Utah Supreme Court Grants Certiorari to Decide Whether Sending One E-Mail Can Create Personal Jurisdiction
March 21, 2005. The Supreme Court of the State of Utah granted certiorari in Fenn v. MLeads Enterprises, a case regarding whether a state court can exercise personal jurisdiction, in a case brought under a state anti-spam statute, over an out of state defendant, based solely upon the defendant having contracted with an agent who sent one unsolicited e-mail to a person within the state.
The Utah District Court (a trial court) dismissed the case for lack of personal jurisdiction. The Utah Court of Appeals (an intermediate appellate court) reversed. The Supreme Court of Utah granted certiorari on March 17, 2005. However, it did not mail out the order until March 21.
Various courts, federal and state, and U.S. and foreign, have begun to grapple with the issue of what internet based activities give a forum personal jurisdiction over an out of forum defendant. Some cases are in conflict. The U.S. Supreme Court has not yet weighed in. The Court of Appeals of Utah wrote in its November 12, 2004 split opinion that "This issue is a matter of first impression in Utah and, as far as our research has revealed, in all of the United States." Soon, the Utah Supreme Court will rule on this issue.
Brittney Fenn, the plaintiff, is a resident of Utah. MLeads Enterprises, Inc., the defendant, is an Arizona corporation that is based in Arizona. It is a mortgage lead company. These companies typically develop collections of data on consumers seeking mortgages, and then sell data to mortgage lenders. One method that these companies use to obtain data is to send bulk unsolicited e-mail. MLeads contracted with a marketing agent to advertise MLeads's services to consumers. MLeads' agent sent an e-mail to Fenn.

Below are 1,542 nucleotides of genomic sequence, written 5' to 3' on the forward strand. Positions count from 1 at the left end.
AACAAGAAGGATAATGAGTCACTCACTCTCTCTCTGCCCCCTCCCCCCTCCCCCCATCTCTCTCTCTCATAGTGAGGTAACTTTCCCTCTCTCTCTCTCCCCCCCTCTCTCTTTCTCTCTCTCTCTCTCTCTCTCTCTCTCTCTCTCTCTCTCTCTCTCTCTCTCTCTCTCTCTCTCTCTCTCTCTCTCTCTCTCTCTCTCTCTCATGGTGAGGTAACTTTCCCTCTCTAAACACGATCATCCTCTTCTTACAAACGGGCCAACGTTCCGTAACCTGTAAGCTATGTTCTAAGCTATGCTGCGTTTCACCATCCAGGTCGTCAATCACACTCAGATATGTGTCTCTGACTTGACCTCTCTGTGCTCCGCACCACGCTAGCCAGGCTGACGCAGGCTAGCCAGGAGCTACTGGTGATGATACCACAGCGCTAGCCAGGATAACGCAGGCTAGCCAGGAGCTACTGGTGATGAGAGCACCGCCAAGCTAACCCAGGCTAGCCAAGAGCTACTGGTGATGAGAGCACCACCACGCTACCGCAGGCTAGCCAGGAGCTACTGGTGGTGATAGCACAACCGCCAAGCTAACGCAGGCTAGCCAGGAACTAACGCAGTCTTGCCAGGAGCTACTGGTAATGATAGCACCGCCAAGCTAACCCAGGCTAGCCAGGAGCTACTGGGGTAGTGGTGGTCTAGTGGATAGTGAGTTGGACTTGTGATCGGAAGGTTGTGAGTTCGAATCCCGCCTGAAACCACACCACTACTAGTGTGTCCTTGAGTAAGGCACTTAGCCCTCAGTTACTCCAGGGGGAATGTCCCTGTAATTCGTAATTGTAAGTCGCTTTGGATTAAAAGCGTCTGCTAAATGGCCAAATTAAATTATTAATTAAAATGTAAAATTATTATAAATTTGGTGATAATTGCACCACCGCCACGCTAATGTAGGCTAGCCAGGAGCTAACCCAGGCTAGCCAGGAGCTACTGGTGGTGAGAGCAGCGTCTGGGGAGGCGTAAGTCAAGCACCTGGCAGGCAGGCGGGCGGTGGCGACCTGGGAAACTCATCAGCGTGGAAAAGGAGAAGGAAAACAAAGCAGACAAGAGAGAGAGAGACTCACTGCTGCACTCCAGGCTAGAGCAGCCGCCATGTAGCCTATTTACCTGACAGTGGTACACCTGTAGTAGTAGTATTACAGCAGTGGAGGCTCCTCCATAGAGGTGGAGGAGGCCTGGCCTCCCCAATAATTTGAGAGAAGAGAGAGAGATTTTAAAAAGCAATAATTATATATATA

Fenn filed a complaint in District Court in Utah against MLeads and ten John Doe defendants. Fenn also seeks to sue on behalf of others similarly situated.
The District Court did not develop a full factual record before dismissing. The Court of Appeals wrote that "Because the trial court disposed of this case at an early stage, some important facts remain unresolved. Specifically, the parties dispute whether Fenn had consented to receive the email in a previous visit to the website of a related entity and whether MLeads or its marketing agent had any means to discover the physical location or residency of the recipients of its email. The record also contains no information as to the nature of the agreement between MLeads and its marketing agent. We similarly have no information on whether an automated system or an employee generated the email."